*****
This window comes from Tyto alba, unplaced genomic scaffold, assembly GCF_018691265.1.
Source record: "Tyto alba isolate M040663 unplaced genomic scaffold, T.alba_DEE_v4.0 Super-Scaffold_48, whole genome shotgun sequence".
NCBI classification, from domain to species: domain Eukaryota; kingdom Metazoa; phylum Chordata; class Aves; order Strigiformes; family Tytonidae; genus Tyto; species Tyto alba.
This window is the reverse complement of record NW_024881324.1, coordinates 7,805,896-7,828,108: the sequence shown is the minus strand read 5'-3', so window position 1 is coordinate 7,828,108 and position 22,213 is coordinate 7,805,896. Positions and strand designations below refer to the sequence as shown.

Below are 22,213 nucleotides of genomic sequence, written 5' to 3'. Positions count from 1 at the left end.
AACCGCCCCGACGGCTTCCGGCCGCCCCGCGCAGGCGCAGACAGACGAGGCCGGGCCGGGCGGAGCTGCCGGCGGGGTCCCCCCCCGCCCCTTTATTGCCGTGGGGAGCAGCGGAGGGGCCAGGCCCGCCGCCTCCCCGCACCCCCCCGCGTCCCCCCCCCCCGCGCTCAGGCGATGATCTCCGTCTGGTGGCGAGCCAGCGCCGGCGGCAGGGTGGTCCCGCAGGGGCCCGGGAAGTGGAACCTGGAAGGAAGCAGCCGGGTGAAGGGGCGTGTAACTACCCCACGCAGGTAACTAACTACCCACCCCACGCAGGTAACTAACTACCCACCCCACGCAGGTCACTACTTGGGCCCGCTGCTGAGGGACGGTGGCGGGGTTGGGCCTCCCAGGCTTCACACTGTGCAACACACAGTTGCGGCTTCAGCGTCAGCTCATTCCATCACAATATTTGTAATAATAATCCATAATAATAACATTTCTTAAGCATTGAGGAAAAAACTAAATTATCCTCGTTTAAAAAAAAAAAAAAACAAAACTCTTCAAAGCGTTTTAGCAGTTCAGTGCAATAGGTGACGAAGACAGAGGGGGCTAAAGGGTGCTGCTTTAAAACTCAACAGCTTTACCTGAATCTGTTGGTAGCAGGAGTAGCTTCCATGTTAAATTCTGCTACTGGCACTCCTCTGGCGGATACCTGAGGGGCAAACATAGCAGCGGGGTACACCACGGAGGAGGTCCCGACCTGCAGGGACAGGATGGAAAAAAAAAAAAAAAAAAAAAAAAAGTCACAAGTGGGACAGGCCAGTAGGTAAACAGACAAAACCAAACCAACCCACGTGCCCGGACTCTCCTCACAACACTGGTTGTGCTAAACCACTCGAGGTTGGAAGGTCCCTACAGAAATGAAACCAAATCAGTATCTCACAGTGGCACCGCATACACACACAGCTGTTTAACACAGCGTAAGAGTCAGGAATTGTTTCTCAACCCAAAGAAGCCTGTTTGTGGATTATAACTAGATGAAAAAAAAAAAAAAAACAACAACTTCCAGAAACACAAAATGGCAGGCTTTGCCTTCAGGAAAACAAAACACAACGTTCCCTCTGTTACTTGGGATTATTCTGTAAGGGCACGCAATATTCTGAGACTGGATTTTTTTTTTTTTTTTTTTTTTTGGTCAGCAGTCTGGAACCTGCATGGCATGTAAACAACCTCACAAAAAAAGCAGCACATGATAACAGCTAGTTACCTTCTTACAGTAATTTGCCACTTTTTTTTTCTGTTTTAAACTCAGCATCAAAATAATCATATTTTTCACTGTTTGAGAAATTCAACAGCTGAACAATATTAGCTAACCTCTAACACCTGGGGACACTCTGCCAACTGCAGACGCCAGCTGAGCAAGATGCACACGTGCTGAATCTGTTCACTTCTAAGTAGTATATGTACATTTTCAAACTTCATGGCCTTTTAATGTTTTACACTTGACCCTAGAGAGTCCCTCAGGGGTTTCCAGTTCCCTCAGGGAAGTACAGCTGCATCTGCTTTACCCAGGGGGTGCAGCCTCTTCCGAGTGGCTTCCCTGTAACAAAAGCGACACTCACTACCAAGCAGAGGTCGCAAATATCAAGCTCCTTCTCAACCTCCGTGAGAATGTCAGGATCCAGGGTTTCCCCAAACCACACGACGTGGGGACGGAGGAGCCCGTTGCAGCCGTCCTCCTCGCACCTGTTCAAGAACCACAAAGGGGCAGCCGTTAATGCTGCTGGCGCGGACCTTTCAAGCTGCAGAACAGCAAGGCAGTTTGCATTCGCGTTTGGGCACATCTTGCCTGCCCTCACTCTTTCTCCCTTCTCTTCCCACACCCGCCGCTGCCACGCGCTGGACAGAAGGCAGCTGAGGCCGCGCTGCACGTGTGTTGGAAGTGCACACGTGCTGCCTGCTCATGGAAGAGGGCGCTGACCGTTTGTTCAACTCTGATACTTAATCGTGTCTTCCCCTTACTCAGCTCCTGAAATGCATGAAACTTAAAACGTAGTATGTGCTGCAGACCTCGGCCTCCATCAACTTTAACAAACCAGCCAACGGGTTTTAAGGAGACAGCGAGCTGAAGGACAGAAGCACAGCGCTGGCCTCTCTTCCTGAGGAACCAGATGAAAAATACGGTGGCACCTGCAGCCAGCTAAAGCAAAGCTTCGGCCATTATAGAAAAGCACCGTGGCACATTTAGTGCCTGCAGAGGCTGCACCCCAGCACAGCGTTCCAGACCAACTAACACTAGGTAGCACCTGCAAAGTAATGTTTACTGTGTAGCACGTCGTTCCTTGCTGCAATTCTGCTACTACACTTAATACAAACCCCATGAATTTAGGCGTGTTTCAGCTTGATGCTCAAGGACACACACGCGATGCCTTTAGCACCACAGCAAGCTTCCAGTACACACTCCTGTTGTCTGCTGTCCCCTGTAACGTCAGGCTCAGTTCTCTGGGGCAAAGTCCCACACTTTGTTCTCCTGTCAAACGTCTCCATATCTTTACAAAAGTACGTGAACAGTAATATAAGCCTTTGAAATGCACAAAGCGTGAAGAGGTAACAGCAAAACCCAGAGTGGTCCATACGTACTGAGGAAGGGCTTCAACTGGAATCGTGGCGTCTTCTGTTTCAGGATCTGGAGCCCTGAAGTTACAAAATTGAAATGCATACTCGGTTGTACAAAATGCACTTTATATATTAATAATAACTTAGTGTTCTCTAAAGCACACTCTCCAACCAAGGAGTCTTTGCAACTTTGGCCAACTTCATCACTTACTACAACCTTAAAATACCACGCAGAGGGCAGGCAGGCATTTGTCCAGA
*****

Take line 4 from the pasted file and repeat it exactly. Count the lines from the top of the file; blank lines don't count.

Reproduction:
This window is the reverse complement of record NW_024881324.1, coordinates 7,805,896-7,828,108: the sequence shown is the minus strand read 5'-3', so window position 1 is coordinate 7,828,108 and position 22,213 is coordinate 7,805,896. Positions and strand designations below refer to the sequence as shown.